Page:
BIOL 1003 Lecture Notes - Lecture 1: Planetary Science, Reductionism, Hydrosphere

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22 Nov 2017
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Earth science or geoscience is a widely embraced term for the fields of science related to
the planet Earth. It is the branch of science dealing with the physical constitution of the
earth and its atmosphere. Earth science is the study of our planet’s physical characteristics,
from earthquakes to raindrops, and floods to fossils. Earth science can be considered to be
a branch of planetary science, but with a much older history. “Earth science” is a broad
term that encompasses four main branches of study, each of which is further broken down
into more specialized fields.
There are both reductionist and holistic approaches to Earth sciences. It is also the study of
the Earth and its neighbors in space. Some Earth scientists use their knowledge of the Earth
to locate and develop energy and mineral resources. Others study the impact of human
activity on Earth's environment, and design methods to protect the planet. Some use their
knowledge about Earth processes such as volcanoes, earthquakes, and hurricanes to plan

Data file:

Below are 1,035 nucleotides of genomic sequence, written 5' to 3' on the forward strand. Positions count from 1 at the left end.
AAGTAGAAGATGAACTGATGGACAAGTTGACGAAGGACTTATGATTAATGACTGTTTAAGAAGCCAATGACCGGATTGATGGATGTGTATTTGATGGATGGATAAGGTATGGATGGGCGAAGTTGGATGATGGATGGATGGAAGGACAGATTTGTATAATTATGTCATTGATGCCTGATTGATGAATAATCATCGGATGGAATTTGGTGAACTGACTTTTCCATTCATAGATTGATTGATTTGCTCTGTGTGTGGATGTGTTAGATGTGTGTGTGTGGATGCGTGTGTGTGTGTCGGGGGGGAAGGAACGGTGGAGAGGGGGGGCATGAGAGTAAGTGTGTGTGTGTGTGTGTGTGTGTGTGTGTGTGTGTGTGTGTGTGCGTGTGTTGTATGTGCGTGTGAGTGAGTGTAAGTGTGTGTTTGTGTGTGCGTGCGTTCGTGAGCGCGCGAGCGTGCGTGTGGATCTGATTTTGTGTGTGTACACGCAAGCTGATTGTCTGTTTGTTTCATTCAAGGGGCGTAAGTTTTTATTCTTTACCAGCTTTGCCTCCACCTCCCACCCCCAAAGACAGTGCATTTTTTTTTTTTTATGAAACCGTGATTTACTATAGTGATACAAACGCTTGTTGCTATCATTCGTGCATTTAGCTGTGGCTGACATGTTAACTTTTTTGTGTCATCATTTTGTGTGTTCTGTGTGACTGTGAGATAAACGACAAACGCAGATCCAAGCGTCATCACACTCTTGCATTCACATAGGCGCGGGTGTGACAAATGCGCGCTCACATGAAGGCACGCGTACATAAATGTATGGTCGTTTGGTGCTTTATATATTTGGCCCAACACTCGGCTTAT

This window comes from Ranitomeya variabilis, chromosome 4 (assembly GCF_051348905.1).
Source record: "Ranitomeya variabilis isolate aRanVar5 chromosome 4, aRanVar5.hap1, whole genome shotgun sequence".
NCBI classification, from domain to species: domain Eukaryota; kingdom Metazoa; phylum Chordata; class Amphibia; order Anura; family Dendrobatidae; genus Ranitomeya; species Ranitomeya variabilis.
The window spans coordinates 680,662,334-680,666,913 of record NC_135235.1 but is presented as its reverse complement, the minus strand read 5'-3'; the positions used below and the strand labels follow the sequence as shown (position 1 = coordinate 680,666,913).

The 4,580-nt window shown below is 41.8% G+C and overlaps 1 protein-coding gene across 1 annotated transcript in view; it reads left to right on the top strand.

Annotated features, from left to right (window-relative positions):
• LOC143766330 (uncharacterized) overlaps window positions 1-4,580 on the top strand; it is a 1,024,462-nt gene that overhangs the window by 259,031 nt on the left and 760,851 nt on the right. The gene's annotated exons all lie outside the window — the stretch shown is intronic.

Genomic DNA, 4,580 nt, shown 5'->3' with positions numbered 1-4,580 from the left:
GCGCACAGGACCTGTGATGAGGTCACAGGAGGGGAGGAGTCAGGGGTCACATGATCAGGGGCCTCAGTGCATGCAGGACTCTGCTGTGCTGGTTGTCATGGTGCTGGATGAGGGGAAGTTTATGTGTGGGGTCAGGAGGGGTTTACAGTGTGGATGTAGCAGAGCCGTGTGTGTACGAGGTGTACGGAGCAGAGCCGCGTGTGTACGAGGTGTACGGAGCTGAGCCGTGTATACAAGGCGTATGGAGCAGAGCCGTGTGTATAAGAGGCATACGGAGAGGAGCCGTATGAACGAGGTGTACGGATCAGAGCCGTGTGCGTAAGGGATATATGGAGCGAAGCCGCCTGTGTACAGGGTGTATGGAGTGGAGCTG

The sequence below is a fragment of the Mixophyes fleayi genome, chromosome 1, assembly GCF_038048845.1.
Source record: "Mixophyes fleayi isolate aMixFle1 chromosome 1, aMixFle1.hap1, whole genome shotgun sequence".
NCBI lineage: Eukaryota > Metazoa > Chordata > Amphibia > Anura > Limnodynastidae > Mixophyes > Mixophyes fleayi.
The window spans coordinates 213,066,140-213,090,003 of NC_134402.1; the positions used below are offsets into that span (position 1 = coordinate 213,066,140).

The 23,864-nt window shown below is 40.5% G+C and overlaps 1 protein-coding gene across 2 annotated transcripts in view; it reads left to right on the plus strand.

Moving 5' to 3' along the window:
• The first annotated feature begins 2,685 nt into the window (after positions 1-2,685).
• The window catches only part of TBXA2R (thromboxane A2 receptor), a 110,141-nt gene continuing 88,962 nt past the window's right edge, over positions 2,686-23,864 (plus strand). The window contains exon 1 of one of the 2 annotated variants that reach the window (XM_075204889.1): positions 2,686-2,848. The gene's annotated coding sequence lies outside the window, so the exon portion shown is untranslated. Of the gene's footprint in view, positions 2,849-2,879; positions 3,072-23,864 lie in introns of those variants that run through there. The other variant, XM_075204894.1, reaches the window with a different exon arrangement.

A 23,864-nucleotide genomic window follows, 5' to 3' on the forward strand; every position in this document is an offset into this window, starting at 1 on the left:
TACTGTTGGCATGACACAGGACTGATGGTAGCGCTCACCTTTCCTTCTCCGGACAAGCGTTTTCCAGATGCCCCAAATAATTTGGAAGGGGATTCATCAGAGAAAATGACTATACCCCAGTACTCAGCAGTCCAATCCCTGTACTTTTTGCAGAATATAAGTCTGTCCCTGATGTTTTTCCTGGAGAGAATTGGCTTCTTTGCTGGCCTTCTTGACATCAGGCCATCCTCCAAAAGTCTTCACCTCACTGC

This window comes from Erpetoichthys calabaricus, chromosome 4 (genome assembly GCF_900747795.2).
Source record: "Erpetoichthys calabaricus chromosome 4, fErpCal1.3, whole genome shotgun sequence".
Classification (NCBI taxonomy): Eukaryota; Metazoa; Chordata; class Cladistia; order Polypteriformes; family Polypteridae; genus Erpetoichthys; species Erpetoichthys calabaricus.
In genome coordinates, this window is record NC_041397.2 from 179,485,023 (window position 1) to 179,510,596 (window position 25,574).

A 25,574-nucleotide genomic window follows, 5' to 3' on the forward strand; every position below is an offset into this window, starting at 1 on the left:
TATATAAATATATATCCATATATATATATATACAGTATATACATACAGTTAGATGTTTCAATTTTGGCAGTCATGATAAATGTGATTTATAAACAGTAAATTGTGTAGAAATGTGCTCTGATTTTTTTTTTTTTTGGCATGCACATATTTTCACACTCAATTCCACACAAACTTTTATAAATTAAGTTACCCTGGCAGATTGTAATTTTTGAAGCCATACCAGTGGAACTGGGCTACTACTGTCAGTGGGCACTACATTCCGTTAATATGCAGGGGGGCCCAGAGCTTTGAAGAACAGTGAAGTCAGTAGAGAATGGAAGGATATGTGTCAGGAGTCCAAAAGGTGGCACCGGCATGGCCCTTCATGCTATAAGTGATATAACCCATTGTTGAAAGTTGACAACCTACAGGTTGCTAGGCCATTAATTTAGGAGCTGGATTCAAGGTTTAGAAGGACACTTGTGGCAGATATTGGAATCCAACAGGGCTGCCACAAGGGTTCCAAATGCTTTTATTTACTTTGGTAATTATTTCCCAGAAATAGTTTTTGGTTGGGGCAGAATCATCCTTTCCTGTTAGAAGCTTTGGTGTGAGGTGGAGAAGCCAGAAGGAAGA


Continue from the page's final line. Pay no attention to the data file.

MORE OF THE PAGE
communities that will not expose people to these dangerous events.
The Earth sciences can include the study of geology, the lithosphere, and the large-scale
structure of the Earth's interior, as well as the atmosphere, hydrosphere, and biosphere.
Typically, Earth scientists use tools from geography, chronology, physics, chemistry, biology,
and mathematics to build a quantitative understanding of how the Earth works and evolves.
Earth science affects our everyday lives. For example, meteorologists study the weather and
watch for dangerous storms. Hydrologists study water and warn of floods. Seismologists
study earthquakes and try to predict where they will strike. Geologists study rocks and help
to locate useful minerals. Earth scientists mainly work “in the field”—climbing mountains,
exploring the seabed, crawling through caves, or wading in swamps. They measure and
collect samples (such as rocks or river water), then they record their findings on charts
and maps.
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